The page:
Conference Coverage

Real world responses mirror TOURMALINE-MM1 data


Reporting from BSH 2019

– Patients with relapsed or refractory multiple myeloma (RRMM) who were treated with a combination of the oral protease inhibitor ixazomib with lenalidomide and dexamethasone (IRd) in routine clinical practice had similar responses to clinical trial patients, according to a global observational study.

Dr. Gordon Cook, clinical director of hematology, University of Leeds (England) Will Pass/MDedge News

Dr. Gordon Cook

Real-world progression-free survival (PFS) and overall response (OR) rates closely approximated data from the TOURMALINE‑MM1 trial, reported lead author Gordon Cook, MB ChB, PhD, clinical director of hematology at the University of Leeds (England).

Tolerability appeared slightly higher in routine clinical practice, and in agreement with previous real-world studies for RRMM, patients who received IRd in earlier lines of therapy had better outcomes than did those who received IRd in later lines of therapy. “The translation of clinical trial data into the real world is really important because we practice in the real world,” Dr. Cook said at the annual meeting of the British Society for Haematology. “We know that trials are really important for establishing efficacy and safety of drugs so they can get licensed and market access, but [clinical trials] often don’t tell us about the true effectiveness of the drugs and tolerability because the populations in trials are often different from [patients in] the real world.”

This situation leads to an evidence gap, which the present trial, dubbed INSIGHT MM aims to fill. INSIGHT is the largest global, prospective, observational trial for multiple myeloma conducted to date, with ongoing enrollment of about 4,200 patients from 15 countries with newly diagnosed or refractory/relapsed multiple myeloma. Dr. Cook estimated that recruitment would be complete by June of 2019.

“The aim of [INSIGHT MM] is to evaluate real-world treatment and outcomes [in multiple myeloma] over 5 years and beyond,” Dr. Cook said.

In combination with interim data from INSIGHT MM (n = 50), Dr. Cook reported patient outcomes from the Czech Registry of Monoclonal Gammopathies (n = 113), a similar database. Unlike INSIGHT MM, which includes patients treated with between one and three prior lines of therapy, the Czech registry does not cap the number of prior therapies. Overall, in the data presented by Dr. Cook, nine countries were represented; about 90% of which were European, although approximately 10% of patients were treated in the United States and about 1% were treated in Taiwan.

The median age of diagnosis was 67 years, with about 14% of patients over the age of 75 years. Median time from diagnosis to initiation of IRd was about 3.5 years (42.6 months), at which point 71% of patients had an Eastern Cooperative Oncology Group performance status of at least 1.

About two-thirds of the patients (65%) had IgG multiple myeloma, and 14% had extramedullary disease. The most common prior therapy was bortezomib (89%), followed by transplant (61%), thalidomide (42%), lenalidomide (21%), carfilzomib (11%), daratumumab (3%), and pomalidomide (2%).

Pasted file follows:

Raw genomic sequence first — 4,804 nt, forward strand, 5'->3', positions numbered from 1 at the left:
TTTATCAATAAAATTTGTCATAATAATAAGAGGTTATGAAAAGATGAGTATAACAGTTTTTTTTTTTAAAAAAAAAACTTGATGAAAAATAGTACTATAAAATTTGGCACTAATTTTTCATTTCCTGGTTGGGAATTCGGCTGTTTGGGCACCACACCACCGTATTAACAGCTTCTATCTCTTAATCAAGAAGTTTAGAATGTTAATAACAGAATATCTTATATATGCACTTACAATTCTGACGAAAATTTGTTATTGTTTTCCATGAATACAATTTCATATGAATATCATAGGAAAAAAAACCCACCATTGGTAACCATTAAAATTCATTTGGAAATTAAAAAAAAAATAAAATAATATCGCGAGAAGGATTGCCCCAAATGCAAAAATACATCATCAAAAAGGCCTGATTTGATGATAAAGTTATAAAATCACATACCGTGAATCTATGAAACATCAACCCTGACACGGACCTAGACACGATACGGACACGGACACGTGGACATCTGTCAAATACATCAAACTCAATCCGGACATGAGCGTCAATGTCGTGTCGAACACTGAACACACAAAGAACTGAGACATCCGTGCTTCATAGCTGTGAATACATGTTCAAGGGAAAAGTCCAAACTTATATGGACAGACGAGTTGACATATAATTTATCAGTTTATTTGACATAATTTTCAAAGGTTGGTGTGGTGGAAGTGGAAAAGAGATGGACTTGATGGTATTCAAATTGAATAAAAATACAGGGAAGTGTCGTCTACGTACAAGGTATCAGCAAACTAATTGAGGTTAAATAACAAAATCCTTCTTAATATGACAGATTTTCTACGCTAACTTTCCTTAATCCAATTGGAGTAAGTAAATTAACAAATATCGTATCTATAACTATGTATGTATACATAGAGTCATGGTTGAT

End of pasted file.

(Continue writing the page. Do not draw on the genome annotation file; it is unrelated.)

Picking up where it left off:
Half of the patients received IRd as second-line therapy, while the other half received the treatment third-line (30%), or fourth-line or later (20%). Median duration of therapy was just over 1 year (14 months), with 62% of patients still receiving therapy at data cutoff.

Dr. Cook cautioned that with a median follow-up of 9.3 months, data are still immature. However, the results so far suggest strong similarities in tolerability and efficacy when comparing real-world and clinical trial administration of IRd.

Routine clinical use was associated with an overall response rate of 74%, compared with 78% in the TOURMALINE‑MM1 trial. Again, showing high similarity, median PFS rates were 20.9 months and 20.6 months for the present data set and the TOURMALINE‑MM1 trial, respectively.

Just 4% of patients permanently discontinued ixazomib in the real-world study, compared with 17% in the clinical trial, suggesting that IRd may be better tolerated in routine clinical practice than the trial data indicated.

“IRd is effective in this setting,” Dr. Cook said. “Bear in mind that patients in the real-world database were further down the line in terms of the treatment pathway, they had prior heavier exposure to bortezomib and lenalidomide, and their performance status was slightly less impressive than it was in [TOURMALINE‑MM1]; therefore, to see this level of response in the real world is very pleasing.”

When asked by an attendee if clinical trials should push for inclusion of patients more representative of real-world populations, Dr. Cook said no. “I think the way we conduct phase 3 clinical trials, in particular, has to be the way it is in order for us to ensure that we can actually get the absolute efficacy and the safety, and that has to be done by a refined population, I’m afraid,” he said.

However, Dr. Cook supported efforts to improve reliability of data for clinicians at the time of drug licensing.

“We should be running real-world exposure in parallel with phase 3 studies, which is harder to do but just requires a bit of imagination,” Dr. Cook said.

The study was funded by Takeda. The investigators reported financial relationships with Takeda and other companies.

SOURCE: Cook G et al. BSH 2019, Abstract OR-018.

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